The founders of the Men's Progressive Club proved that there was more than one way to get what you want, even in the segregated South.
"When we came back from the war (World War II), we were promised many things about (equality), but we who lived in the South discovered that those promises weren't kept," said Charles Morrow, one of the club's two surviving founders. "People in other countries talked about America being the land of plenty, and it was for other races, but not for us.
"I never understood how I could go fight for a country, yet that country won't permit me to function at a level that I know I can.
"We decided that if we couldn't convince (those in power) to give us what we were promised, then we would do it on our own."
And "do it" they did. In 1950, 16 leaders of the black community decided to create an organization that would be dedicated to making sure that their community thrived.
Some of the founders of the club included Dr. E.E. Butler, Charles Morrow, Austin C. Brown, Maynard Brown, Rufus Tucker, Edgar Billingsley and Doyce Hughey.
"There were a lot of things that we wanted to see done - a lot of our ideas worked," Morrow said.
"We just had to take it step by step."
One such idea was helping blacks get a fair opportunity to vote.
"During those days, we were not permitted to vote in the local elections. Blacks were being charged a poll tax to vote, but we knew there were a number of whites who were voting without paying the tax," Morrow said.
After helping secure a federal investigation into local voting practices, the club was able to get the poll tax eliminated and thus help blacks become more active in the political system.
"Voting and politics control a lot of things. They control jobs. They control economics," Morrow said.
"Voting was a big thing, and we went for it."
Once their community was able to be a part of the political machine, the club set about making sure that the machine had parts that were supportive of blacks.
"We looked at whoever was running for whatever office and we tried to pick out the best one that was able to help the black community. We would try to encourage people to vote for that person," said W.H. Maxey, progressive club surviving founder.
"It worked real well back in those days. I don't think it would work today at all, it was a different time then."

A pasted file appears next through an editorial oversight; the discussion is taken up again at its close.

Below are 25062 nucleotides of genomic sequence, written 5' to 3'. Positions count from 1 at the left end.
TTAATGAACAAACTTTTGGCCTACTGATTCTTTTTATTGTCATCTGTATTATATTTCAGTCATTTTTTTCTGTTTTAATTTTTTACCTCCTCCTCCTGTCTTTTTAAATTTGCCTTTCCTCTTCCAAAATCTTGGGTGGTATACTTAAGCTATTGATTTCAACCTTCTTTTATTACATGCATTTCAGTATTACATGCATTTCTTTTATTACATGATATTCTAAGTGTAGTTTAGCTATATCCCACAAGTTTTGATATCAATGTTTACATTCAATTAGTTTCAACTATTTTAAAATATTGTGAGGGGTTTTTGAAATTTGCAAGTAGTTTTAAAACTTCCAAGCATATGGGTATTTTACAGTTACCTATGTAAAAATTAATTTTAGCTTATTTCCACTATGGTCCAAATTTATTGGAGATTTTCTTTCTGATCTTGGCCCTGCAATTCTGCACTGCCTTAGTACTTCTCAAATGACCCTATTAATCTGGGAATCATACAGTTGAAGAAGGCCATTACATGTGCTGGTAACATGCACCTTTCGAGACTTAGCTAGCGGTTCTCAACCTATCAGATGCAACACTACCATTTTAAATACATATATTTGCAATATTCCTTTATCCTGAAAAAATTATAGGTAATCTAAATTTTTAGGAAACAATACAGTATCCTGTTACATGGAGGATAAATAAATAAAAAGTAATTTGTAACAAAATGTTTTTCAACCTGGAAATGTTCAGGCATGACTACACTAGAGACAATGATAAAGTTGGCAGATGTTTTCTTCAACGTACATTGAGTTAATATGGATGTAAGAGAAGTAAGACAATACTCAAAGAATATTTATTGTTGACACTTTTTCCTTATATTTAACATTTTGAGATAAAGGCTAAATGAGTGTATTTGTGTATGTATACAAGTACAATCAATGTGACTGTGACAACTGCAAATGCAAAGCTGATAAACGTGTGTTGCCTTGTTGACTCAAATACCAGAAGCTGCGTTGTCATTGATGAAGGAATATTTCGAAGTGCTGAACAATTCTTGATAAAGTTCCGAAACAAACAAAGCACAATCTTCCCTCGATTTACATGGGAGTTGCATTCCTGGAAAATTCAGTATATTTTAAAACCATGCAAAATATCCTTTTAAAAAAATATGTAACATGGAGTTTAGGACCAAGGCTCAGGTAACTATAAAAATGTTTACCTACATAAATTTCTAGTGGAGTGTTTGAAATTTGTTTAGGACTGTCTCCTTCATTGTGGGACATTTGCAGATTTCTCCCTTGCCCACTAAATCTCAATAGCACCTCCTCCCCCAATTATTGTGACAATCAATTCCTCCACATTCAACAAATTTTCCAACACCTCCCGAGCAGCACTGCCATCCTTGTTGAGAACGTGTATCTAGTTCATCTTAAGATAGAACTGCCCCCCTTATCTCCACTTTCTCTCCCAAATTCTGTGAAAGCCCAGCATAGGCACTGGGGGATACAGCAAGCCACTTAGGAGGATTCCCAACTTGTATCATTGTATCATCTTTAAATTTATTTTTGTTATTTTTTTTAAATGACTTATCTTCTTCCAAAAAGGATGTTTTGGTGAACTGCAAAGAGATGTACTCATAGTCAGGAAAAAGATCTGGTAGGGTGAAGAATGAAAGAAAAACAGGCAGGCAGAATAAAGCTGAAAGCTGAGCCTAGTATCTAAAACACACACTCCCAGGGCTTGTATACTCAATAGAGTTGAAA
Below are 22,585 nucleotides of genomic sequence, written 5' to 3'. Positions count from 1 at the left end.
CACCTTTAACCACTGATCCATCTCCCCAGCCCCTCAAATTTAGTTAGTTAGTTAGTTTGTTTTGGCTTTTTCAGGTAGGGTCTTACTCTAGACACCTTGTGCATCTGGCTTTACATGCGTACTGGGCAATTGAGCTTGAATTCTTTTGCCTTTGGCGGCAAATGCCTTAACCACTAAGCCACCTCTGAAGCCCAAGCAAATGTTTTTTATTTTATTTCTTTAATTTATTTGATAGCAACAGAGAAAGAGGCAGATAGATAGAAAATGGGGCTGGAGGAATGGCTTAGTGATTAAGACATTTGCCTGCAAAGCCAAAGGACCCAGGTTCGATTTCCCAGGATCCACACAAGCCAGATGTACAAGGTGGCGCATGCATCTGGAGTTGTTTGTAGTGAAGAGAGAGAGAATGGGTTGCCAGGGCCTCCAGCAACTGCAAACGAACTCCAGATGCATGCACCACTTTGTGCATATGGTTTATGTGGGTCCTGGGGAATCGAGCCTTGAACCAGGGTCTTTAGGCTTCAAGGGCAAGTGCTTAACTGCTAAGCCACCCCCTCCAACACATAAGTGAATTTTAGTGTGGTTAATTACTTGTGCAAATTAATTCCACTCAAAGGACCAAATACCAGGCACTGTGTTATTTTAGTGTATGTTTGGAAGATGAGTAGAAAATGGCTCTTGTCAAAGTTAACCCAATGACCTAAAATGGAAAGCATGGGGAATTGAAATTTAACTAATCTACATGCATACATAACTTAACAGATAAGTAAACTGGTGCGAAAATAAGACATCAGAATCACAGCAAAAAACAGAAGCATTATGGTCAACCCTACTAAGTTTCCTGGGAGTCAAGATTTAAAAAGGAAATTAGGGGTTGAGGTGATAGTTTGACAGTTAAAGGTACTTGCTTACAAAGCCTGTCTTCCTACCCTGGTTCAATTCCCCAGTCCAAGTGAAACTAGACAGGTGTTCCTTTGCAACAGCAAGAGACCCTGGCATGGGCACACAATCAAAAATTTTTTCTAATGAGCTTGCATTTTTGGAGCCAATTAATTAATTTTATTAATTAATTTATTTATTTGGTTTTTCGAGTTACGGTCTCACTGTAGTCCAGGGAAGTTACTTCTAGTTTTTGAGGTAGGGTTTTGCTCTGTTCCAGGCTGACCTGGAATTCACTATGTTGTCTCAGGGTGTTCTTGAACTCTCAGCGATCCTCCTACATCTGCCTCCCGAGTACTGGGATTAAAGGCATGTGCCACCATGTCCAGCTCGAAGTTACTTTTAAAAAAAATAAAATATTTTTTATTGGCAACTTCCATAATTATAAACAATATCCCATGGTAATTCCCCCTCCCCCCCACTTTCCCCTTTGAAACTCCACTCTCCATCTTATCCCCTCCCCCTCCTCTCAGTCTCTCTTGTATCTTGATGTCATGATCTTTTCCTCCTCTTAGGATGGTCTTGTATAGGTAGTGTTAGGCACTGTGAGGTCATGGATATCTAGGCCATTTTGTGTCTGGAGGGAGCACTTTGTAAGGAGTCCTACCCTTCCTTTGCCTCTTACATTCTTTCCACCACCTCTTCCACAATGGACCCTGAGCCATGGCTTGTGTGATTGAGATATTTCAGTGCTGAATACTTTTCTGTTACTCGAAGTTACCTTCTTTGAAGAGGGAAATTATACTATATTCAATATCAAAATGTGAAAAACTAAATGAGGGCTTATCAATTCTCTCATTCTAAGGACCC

Although the club's founders were mostly local businessmen, they also kept an eye on public safety.
"On (E.E. Butler Parkway) what used to be Athens Street, from about College Avenue to Summit Street were just about all black businesses," Maxey said.
"One night, we found out that the Ku Klux Klan was gonna ride through there. We all got together and asked the businesses to close up early.
"We tried to get the people off the street so there wouldn't be any problems."
The group also came together to make sure that out-of-town teachers had a place to live during the school year.
"There were around 60 to 75 black teachers in the schools, but they couldn't stay in the white community," Maxey said.
"A lot of the teachers stayed in private homes, but there were still some teachers who needed a place to live. A bunch of us men got together and built a home for them. It had individuals bedrooms, bathrooms for them to share and a big kitchen.
"Even if we didn't have hotels and motels we made it work. We took care of our people."
Other founders of the club were Ross Harrison, J. Wesley Merritt, T.J. Greenlee, Talmadge Yarbrough, Willie T. Robinson, Doc S. Lowe and Walter W. Chamblee.
Although the club thrived through integration, activity began to slow down as the founders died one by one, until there were fewer than a handful remaining.
"The club died out when there was only about three or four of us left. We quit having meetings," Maxey said.
After prodding from current Gainesville City Councilwoman and Gainesville native Myrtle Figueras, the remaining founders invited new members and decided to reorganize about 10 years ago.
Club members still get together for weekly meetings to discuss current affairs and local happenings, but their focus has gotten broader.
Nowadays, they're more likely to buy school supplies for underprivileged children, help a homeless family or support causes that aid American troops.
Although there have been many positive changes over the last few decades, everything hasn't been for the better. Historical buildings like the Roxy Theater have been razed and the black community isn't as close-knit as it used to be, the club's founders say.
"On (the old) Athens Street, there were five or six restaurants, barber shops, beauty parlors, a movie theater, funeral homes and veterans clubs ," Maxey said.
"Now we don't even have one sit-down restaurant. Now, there are plenty of places to go, but they're not in this community."